This residential project is comprised of a two-generation family home on a lot approximately 130 sqm in a suburban residential area.
The first floor residence for the first-generation inhabitants was designed to be completely wheelchair accessible. The second floor is a split-level floor structure with varying spatial volumes depending on the usage of the spaces.
As a precondition, each family member was provided with their own private room. A courtyard with a high degree of privacy was placed in the center of the building, and spaces were laid out in a spiral pattern, each with its own function, while respecting the distance between each family member.
On the second floor, indoor and outdoor spaces are intermingled, creating a spatial composition with seven layers in plan. These seven layers naturally bring in the presence of the outdoors into daily life, allowing for a variety of expressions depending on the time and season. The architectural design is subdued, allowing the high-end furniture, display items, and people living there to a bring sense of harmonic balance to the interior space.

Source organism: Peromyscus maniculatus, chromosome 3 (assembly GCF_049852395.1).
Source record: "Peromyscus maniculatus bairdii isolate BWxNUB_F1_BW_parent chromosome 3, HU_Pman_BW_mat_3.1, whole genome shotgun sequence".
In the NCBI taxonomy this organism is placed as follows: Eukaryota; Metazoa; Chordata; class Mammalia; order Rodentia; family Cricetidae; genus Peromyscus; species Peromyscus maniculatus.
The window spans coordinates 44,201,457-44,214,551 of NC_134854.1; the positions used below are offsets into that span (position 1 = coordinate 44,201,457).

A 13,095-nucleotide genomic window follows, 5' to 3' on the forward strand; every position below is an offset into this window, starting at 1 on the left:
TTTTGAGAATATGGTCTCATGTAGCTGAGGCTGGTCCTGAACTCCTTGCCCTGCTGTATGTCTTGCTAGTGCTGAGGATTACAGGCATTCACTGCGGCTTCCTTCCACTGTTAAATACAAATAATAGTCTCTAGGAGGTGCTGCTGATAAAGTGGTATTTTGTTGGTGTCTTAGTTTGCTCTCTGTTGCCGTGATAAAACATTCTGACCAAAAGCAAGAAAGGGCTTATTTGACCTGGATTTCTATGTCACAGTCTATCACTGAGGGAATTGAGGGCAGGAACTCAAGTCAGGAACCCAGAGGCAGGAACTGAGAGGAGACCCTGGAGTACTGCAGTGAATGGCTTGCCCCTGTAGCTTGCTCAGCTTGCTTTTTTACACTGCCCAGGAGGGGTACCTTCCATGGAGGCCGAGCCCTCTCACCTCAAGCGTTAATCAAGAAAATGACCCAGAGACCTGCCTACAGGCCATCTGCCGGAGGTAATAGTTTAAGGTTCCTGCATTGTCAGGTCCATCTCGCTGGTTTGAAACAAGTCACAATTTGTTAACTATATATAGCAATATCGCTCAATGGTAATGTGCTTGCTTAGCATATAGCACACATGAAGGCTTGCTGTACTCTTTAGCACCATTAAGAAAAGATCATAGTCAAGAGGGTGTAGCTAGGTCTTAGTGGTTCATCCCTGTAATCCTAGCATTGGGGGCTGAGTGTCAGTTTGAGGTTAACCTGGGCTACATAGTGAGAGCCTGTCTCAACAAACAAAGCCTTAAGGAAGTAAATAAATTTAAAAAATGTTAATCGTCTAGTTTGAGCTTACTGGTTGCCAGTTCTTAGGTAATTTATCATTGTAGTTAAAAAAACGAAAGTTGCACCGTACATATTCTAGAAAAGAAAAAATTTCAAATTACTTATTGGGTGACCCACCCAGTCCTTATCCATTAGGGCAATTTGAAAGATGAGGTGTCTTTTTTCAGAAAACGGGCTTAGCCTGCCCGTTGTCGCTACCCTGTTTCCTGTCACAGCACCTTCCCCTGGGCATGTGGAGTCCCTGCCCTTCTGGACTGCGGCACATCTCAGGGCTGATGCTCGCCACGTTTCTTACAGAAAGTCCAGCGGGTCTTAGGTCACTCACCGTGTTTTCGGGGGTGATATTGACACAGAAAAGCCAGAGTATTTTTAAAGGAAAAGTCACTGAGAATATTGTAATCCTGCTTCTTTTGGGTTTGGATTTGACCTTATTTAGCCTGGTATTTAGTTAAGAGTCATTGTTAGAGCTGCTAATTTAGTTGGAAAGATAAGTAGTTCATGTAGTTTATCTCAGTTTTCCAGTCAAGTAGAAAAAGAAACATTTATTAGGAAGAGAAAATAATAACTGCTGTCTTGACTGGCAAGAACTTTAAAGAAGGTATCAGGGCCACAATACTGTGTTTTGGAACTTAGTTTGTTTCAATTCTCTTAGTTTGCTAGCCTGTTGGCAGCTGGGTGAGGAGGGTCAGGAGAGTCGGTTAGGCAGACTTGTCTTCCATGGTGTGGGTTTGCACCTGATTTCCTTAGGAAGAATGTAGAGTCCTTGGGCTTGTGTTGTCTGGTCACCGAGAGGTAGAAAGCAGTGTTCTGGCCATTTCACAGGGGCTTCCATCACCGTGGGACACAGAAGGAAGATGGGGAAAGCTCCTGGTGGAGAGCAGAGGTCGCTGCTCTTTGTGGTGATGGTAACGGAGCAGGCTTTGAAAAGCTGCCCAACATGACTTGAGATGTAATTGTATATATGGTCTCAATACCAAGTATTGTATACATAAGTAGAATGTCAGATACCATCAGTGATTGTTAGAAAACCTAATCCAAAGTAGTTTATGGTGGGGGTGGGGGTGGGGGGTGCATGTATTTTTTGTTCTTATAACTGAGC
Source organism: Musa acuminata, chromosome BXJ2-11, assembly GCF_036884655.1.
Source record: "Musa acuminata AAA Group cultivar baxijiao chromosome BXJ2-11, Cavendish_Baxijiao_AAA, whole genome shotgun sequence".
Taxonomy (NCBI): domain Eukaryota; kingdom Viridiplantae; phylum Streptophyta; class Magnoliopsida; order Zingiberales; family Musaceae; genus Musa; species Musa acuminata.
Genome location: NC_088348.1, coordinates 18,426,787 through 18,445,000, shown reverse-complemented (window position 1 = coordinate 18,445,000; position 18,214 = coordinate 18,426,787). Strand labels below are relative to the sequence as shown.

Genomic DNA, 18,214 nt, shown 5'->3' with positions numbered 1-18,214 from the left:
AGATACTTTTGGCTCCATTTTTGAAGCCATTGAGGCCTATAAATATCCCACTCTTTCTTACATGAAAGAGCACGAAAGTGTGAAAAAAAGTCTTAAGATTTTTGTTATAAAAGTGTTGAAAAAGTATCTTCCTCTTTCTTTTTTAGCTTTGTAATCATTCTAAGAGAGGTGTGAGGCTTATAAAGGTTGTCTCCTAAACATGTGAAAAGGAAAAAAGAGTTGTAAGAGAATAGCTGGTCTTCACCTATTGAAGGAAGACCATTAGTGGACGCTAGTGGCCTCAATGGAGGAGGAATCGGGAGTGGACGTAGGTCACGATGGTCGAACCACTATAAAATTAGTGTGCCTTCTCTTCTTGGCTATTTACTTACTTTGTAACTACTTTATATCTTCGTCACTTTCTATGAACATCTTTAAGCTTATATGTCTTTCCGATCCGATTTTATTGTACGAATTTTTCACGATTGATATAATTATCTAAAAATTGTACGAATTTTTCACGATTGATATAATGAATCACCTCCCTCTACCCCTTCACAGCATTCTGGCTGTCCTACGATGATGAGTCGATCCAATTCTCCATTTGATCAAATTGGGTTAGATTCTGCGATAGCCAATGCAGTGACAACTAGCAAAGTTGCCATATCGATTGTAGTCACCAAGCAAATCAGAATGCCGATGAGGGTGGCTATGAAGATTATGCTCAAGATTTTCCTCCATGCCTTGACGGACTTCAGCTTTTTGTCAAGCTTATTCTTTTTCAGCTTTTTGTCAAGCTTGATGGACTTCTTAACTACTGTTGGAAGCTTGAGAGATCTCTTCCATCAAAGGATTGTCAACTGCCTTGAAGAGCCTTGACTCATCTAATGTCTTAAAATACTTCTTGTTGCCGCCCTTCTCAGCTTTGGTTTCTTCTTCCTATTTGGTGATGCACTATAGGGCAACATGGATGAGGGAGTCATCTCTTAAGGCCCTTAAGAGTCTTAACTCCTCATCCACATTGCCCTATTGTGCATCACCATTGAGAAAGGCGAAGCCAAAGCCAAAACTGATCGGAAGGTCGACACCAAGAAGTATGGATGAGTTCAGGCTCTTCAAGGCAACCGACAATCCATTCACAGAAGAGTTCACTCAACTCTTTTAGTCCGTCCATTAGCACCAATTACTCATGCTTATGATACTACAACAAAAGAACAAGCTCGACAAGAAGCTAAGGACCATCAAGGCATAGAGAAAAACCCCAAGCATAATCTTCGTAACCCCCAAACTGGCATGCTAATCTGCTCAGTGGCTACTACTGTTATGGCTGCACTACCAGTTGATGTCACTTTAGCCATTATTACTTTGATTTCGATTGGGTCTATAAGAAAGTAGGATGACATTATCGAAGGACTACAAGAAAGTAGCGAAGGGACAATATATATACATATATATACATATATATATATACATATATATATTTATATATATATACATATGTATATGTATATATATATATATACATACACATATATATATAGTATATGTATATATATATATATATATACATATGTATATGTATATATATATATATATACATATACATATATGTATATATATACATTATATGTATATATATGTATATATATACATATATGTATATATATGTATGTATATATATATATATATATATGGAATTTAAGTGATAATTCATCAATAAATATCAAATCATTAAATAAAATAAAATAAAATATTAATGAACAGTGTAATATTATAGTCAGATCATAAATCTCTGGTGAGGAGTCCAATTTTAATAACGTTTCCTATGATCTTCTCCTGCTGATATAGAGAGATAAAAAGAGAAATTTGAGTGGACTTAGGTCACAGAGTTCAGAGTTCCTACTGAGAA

On the first floor, each room faces the courtyard, allowing the residents to have an intimate connection to the outdoors and the circulation was designed to stimulate daily interaction. The interior design differs from that of the second floor in that it has a sense of formality and warmth.
Since the Great East Japan Earthquake, intergenerational family homes have become increasingly popular. As there can be no systematic application of design, however, the approach here was to provide comfortable spaces where each family member can interact on their own terms, with complete spatial autonomy for the homes of each generation.
The more inhabitants, the more complicated the solution becomes, but this design illustrates the results of collaboration with the owner in the process of building the house and discovering solutions. It is in that process that familial bonds are often fostered.
English translation by Norie Lynn Fukuda (DMA)
photo : Katsuhisa Kida/FOTOTECA